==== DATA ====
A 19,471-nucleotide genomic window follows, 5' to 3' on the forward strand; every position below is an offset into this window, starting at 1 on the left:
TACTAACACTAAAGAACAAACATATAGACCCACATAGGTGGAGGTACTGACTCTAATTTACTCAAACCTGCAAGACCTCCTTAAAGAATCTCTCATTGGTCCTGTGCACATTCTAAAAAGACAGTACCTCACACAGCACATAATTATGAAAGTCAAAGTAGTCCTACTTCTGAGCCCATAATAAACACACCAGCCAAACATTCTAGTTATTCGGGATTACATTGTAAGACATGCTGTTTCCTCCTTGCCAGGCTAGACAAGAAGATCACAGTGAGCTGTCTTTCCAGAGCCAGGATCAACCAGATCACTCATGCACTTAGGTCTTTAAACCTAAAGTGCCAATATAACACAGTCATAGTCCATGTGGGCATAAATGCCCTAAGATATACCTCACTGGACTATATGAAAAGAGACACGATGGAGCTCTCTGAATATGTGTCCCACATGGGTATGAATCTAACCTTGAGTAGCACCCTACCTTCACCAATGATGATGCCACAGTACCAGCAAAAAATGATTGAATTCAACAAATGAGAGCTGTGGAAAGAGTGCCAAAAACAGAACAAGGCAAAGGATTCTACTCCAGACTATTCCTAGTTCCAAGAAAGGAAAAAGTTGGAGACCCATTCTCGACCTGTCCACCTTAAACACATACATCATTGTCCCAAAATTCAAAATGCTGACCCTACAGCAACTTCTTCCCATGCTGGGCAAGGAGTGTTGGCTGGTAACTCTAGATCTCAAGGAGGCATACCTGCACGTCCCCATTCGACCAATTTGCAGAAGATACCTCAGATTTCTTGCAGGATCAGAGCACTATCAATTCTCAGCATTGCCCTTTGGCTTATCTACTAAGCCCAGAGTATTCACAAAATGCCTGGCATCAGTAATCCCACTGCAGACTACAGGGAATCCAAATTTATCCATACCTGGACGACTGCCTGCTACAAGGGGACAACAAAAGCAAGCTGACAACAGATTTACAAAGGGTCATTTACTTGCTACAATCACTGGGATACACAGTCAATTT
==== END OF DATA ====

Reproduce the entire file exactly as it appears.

A 19,471-nucleotide genomic window follows, 5' to 3' on the forward strand; every position below is an offset into this window, starting at 1 on the left:
TACTAACACTAAAGAACAAACATATAGACCCACATAGGTGGAGGTACTGACTCTAATTTACTCAAACCTGCAAGACCTCCTTAAAGAATCTCTCATTGGTCCTGTGCACATTCTAAAAAGACAGTACCTCACACAGCACATAATTATGAAAGTCAAAGTAGTCCTACTTCTGAGCCCATAATAAACACACCAGCCAAACATTCTAGTTATTCGGGATTACATTGTAAGACATGCTGTTTCCTCCTTGCCAGGCTAGACAAGAAGATCACAGTGAGCTGTCTTTCCAGAGCCAGGATCAACCAGATCACTCATGCACTTAGGTCTTTAAACCTAAAGTGCCAATATAACACAGTCATAGTCCATGTGGGCATAAATGCCCTAAGATATACCTCACTGGACTATATGAAAAGAGACACGATGGAGCTCTCTGAATATGTGTCCCACATGGGTATGAATCTAACCTTGAGTAGCACCCTACCTTCACCAATGATGATGCCACAGTACCAGCAAAAAATGATTGAATTCAACAAATGAGAGCTGTGGAAAGAGTGCCAAAAACAGAACAAGGCAAAGGATTCTACTCCAGACTATTCCTAGTTCCAAGAAAGGAAAAAGTTGGAGACCCATTCTCGACCTGTCCACCTTAAACACATACATCATTGTCCCAAAATTCAAAATGCTGACCCTACAGCAACTTCTTCCCATGCTGGGCAAGGAGTGTTGGCTGGTAACTCTAGATCTCAAGGAGGCATACCTGCACGTCCCCATTCGACCAATTTGCAGAAGATACCTCAGATTTCTTGCAGGATCAGAGCACTATCAATTCTCAGCATTGCCCTTTGGCTTATCTACTAAGCCCAGAGTATTCACAAAATGCCTGGCATCAGTAATCCCACTGCAGACTACAGGGAATCCAAATTTATCCATACCTGGACGACTGCCTGCTACAAGGGGACAACAAAAGCAAGCTGACAACAGATTTACAAAGGGTCATTTACTTGCTACAATCACTGGGATACACAGTCAATTT